Each industry has its own jargon. Those in the know are able to move about more comfortably. I thought I would lay the foundation and provide you with a glossary of basic terms. As you continue in the business, feel free to email me with questions regarding new terminology that continues to stump you. From time to time, I’ll add to the glossary since there are sure to be many more than these. I will group terms according to categories rather than an alphabetical listing so that you can get a clear sense of their relationship. I’ll start with two basic terms whose roles are so often confused and misunderstood, agent and manager.
The Artist’s Team:
Agent: Representative for the artist who makes the artist available for performance dates. The agent negotiates the fees, contracts the dates and coordinates tours. In many states, an agent must be licensed to book talent. NY, FL, and CA have particularly strict regulations for licensing talent agencies. You could check with the Volunteer Lawyers for the Arts organization in your state for more information. Start your search with the New York branch.
Personal Manager: Provides an artist with overall career direction and guidance. They will coordinate all the team members who play a role in the artist’s development. They will negotiate record deals, publishing deals, find an appropriate agent, publicist, business manager and other team members. In most cases, a personal manager does not book performance dates and in certain states, it is illegal for them to do so.
Business Manager: Manages the artist’s finances. This team member is usually added once the artists are making a substantial income requiring a full-time person to handle finances at gigs, artist investments and general financial advice.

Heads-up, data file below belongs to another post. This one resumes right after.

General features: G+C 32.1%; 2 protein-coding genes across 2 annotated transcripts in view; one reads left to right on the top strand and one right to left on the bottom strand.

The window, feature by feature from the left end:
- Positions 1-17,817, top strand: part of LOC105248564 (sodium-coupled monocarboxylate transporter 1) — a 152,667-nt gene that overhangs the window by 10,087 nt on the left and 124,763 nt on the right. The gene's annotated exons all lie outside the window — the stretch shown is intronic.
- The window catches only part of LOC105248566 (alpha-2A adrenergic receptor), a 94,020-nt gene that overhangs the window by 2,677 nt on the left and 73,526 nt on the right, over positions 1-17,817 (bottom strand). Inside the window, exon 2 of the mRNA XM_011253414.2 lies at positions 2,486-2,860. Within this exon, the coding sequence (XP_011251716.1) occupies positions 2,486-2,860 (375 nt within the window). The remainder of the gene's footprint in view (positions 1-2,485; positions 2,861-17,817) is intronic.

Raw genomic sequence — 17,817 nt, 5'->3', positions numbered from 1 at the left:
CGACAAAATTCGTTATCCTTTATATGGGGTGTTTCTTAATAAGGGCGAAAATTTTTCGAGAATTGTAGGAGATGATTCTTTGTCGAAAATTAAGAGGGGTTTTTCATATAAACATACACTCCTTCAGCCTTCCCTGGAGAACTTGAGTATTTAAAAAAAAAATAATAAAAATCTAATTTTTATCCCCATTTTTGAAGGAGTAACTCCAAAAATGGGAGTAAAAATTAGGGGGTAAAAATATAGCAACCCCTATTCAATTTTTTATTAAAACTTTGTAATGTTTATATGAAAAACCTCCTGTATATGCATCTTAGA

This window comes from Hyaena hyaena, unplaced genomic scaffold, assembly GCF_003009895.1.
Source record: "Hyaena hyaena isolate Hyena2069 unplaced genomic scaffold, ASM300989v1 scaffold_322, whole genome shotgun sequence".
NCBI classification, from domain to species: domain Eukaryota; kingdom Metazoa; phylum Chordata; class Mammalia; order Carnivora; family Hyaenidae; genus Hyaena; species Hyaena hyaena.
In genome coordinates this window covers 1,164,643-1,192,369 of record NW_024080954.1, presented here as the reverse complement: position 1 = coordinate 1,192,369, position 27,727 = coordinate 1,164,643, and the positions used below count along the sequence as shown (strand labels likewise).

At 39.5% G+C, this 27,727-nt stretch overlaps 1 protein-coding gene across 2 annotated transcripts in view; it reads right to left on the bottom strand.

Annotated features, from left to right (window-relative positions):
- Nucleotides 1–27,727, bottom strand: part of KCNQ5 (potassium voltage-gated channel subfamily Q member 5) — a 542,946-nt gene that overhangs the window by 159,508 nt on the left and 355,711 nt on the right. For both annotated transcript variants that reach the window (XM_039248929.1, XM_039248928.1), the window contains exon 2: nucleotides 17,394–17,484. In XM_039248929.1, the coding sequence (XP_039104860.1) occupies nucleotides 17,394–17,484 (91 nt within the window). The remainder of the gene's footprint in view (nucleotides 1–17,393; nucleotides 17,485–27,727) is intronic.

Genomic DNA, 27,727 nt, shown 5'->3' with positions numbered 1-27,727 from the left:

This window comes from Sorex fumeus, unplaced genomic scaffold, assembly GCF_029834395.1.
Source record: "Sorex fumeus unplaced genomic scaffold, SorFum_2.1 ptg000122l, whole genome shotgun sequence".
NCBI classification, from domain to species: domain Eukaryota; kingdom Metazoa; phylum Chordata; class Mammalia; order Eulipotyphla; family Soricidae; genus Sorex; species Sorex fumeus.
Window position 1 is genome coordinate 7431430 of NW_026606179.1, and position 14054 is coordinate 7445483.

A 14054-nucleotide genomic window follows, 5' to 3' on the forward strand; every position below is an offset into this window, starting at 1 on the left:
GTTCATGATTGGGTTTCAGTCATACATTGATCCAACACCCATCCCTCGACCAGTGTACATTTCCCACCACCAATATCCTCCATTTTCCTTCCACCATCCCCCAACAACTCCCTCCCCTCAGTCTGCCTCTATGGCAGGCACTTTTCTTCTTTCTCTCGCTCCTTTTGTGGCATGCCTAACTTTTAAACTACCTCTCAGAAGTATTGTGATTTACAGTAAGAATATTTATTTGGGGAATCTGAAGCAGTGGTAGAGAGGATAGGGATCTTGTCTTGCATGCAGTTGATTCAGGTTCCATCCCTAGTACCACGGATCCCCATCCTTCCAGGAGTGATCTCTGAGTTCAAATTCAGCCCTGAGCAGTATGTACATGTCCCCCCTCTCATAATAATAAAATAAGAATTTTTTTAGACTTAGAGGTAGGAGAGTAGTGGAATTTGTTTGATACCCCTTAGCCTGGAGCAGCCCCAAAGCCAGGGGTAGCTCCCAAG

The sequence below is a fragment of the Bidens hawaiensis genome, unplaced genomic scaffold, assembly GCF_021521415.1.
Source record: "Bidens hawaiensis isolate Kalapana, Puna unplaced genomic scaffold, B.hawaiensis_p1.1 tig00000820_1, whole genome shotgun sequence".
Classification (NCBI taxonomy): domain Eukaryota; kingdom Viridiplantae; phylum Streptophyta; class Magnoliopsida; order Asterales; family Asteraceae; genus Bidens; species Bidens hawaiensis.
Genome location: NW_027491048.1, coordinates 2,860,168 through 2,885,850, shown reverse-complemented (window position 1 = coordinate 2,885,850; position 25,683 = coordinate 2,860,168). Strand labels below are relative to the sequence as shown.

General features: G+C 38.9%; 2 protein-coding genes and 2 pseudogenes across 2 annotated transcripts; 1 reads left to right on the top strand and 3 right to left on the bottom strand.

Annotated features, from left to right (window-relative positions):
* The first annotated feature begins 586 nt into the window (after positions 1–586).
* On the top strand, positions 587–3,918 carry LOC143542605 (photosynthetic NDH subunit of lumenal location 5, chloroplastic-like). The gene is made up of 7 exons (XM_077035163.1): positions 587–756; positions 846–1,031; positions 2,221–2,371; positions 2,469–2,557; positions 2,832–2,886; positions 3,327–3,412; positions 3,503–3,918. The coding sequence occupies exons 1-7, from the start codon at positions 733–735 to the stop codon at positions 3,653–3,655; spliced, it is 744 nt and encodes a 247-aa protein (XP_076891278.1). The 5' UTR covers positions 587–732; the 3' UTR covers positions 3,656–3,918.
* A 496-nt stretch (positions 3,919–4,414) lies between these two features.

Road Manager: Takes care of all the details prior to and during the tour. They advance each tour date, make sure the artist arrives at each date in optimum condition to fulfill their contracted duties. If a band can’t afford a road manager, a member of the band may serve in that capacity.
Publicist: Coordinates artist’s publicity and marketing campaigns. Provides public notice to the media to create an awareness of the artist.
Radio Promotion Company: Coordinates the radio portion of the marketing campaign when the artist releases a new recording. They can be hired by the record label if there is no in-house radio promotion department or hired by the manager or artist. Radio promotion campaigns generally last for 12 weeks. Their goal is to help the recording gain enough airplay to register on the various radio charts that track new recordings.
Hold: Placing a hold on a date reserved that date for the artist in question until a final decision by the booker or artist is made to offer or accept the date.
Booker, Purchaser: The person at the club or venue who books the talent.
Promoter: A promoter may book talent into multiple venues paying rent at each. Promoters may also restrict their booking to one specific venue whether or not they own the venue.